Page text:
As I sit in the lap of the liberal bastion in downtown San Francisco, I am nodding along furiously (ha! FURIOUSLY) at everything Toast wrote. BUT... I don't think now is the time to rehab our brand -- not when this election holds so much at stake. I agree that the Trojan Horse strategy is the only way into the big white house, and while Obama isn't my first choice, even I have had to admit in the past week that he may be -- ironically -- our great white hope for the election.

I say get him in, arm him with a brilliant, electable VP (who is THAT, btw?) and let's change the world from the inside out. THEN let's rehab the liberal brand and fuck the GOP for another 20 years or so.

Deb said...

Oh, and as for Hillary, I'm so disappointed in her. I think she's a classic example of yet another politician so caught up in the politics that she has completely forgotten why she's been given a voice in the first place. She had an opportunity to show the western world that women can be capable, strong, and, most of all, ethical in a leadership position. She knew she would be held to a higher bar and closer scrutiny, and she failed to rise to the occasion, deciding instead to hike up her skirt and crawl under as if she was a Bush confederate herself.

Mike said...

I trust that he won't actually govern to the middle.

What's the basis for this trust? There's absolutely no reason to believe that any Democrat -- including Edwards who I sort of like based on his platform -- will govern anywhere but smack in the middle of the status quo. With Obama you'll get the same thing you'll get with Hillary: a slow, barely perceptible move back towards the middle after Bush's excesses.

With Obama or Hill, don;t expect the troops to be coming home in any sort of hurry. There's still waaaaaaaaaaaaayyyyyyyyy too much money to be made in Iraq by too many important entities. You don't think the Dems take money from the defense industry too?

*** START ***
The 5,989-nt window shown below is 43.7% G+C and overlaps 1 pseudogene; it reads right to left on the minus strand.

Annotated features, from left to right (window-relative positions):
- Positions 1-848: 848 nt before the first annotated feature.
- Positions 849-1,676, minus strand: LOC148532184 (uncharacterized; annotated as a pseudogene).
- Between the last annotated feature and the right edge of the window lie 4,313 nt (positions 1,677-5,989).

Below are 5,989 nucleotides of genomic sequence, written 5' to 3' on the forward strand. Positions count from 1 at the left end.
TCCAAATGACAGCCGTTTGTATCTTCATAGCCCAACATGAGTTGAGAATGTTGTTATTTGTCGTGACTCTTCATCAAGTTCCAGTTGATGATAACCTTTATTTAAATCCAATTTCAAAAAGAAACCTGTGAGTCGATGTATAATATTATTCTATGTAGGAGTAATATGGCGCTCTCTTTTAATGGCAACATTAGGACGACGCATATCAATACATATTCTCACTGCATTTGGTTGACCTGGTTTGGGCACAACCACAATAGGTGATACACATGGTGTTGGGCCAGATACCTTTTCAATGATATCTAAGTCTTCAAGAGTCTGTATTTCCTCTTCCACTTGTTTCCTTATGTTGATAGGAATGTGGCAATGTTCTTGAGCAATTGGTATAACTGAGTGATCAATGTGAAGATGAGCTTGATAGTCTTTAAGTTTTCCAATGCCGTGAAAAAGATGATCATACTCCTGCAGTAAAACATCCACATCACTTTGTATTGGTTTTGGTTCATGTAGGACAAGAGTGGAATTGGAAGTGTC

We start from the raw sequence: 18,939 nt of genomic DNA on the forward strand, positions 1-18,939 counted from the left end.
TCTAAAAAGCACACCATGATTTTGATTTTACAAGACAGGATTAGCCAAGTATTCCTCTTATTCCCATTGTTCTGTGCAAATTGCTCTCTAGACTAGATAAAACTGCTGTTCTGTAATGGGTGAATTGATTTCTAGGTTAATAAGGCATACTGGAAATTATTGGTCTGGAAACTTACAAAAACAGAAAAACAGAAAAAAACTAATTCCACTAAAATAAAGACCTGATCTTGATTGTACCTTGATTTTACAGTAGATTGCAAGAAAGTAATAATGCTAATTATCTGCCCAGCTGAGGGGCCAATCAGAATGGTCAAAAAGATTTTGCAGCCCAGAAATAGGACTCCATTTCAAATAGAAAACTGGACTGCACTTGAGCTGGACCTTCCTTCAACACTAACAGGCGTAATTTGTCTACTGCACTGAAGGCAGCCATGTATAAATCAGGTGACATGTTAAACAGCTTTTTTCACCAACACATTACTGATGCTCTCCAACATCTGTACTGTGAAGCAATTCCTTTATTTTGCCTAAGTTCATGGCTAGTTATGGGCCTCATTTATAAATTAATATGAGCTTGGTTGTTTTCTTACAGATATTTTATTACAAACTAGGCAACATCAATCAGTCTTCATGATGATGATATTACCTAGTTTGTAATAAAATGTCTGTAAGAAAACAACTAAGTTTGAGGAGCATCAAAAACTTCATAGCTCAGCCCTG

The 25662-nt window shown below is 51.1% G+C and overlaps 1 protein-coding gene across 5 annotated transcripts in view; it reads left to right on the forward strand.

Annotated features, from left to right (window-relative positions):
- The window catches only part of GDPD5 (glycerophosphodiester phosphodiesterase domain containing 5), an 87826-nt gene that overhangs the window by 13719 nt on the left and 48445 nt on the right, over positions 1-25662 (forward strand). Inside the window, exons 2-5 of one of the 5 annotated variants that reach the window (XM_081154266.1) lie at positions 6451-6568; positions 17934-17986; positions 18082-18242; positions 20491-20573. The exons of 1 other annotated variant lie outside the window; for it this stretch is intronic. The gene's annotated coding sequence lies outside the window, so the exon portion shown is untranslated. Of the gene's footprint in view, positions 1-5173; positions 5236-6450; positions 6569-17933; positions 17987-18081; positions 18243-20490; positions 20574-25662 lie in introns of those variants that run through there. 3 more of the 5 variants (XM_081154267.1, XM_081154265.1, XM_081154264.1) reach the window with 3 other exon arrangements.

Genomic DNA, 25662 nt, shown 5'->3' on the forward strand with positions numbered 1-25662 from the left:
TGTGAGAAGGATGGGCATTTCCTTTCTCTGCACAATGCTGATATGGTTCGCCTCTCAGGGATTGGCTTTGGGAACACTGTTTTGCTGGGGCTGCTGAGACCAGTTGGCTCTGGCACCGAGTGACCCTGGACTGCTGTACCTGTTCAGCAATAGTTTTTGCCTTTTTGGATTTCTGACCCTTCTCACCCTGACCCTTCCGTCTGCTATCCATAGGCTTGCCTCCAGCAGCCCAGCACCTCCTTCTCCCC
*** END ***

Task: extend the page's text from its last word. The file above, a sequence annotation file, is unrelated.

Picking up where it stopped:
Mr Furious said...

Fair enough...I've been just about as jaded this year as you, Mike.

I'm actually not really thinking about the war when I say that...more along the lines of government functions—judicial appointments, regulations, social programs, cabinet and agency appointments, healthcare, immigration...etc.

Naturally I can only trust ANY politician so far, but I KNOW I don't trust Hillary, and I'll admit to never quite falling for Edwards this time or last.

Obama is the best we're gonna get, so that's where I'm left...If he can't pull it off, no one can.

Mr Furious said...

Deb-

I've been tossing around Obama's VP possibilites lately, and I'm not sure...

Edwards seems good, but he doesn't exactly balannce the age/experience factor, thought that's not really important to me. it will likely be a factor. Besides I want Edwards for Attorney General.

Richardson?

Some people are pushing Biden, he's got the resume, and would fun to watch in a VP debate and on the the talk show circuit. He would be a good "heavy" to balance Obama's hope, etc. But I can't foorgive him for the Bankruptcy bullshit, so fuck him.

Deb said...

I want Edwards for AG, as well. How much FUN would he be?! It makes me want to go out and vote for Obama right now.

How about Bill Clinton for VP? Hmm...

Mr Furious said...

How about Bill Clinton for VP? Hmm...

LOL! How fast would Hillary turn into Sherry Palmer (24) if that happened?